Campus Access Only

All rights reserved. This publication is intended for use solely by faculty, students, and staff of University of the Pacific. No part of this publication may be reproduced, distributed, or transmitted in any form or by any means, now known or later developed, including but not limited to photocopying, recording, or other electronic or mechanical methods, without the prior written permission of the author or the publisher.

Date of Award


Document Type

Dissertation - Pacific Access Restricted

Degree Name

Doctor of Philosophy (Ph.D.)


Educational and School Psychology

First Advisor

Linda Webster

First Committee Member

Amy Brown

Second Committee Member

Justin Low

Third Committee Member

Linda Skrla


The present study investigated whether the impact of early services was greater for mothers with less education and their first grade children who had less than an 80 IQ and behavior problems. Previous research has focused on children with autism, behavior problems, and interventions, whereas this study did not include autism as a characteristic of the sample population. Multiple regression analysis was used to determine if early services moderated the relationship between maternal education and problem behaviors in children; for which each regression model utilized maternal anxiety, child’s gender, and expressive and receptive language ability as the control variables. When investigating the moderating influence of early services for children with low IQ in the relationship between behavior problems and maternal education, it was found that early services did not have a significant moderating effect. However, it was found that maternal education explained a significant amount of variance in the externalizing behavior of children at the .05 level. This finding indicates that the level of maternal education is a better predictor of behavior problems than whether a child receives early intervention. The significance of this study is that it adds to the research for children with low IQ. However, the results in this study should not be considered for the use of policymaking, given the limitations presented.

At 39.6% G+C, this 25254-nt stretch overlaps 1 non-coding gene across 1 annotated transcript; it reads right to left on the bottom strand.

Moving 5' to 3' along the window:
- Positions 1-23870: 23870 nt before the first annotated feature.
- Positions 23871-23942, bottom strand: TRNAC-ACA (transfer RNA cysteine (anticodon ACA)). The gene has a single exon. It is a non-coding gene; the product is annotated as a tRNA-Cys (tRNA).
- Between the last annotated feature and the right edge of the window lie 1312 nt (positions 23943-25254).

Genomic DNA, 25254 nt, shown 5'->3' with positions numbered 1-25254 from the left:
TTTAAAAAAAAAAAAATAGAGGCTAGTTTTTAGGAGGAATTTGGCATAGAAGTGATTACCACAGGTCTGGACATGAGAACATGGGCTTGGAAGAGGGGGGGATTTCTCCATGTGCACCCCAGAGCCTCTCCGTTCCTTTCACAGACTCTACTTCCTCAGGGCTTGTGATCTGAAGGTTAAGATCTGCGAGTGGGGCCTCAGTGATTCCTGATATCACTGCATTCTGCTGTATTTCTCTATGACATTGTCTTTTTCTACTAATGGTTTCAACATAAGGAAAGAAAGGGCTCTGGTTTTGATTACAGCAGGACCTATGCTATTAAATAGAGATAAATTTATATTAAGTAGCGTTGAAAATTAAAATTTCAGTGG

To access this thesis/dissertation you must have a valid email address and log-in to Scholarly Commons.

Find in ProQuest



If you are the author and would like to grant permission to make your work openly accessible, please email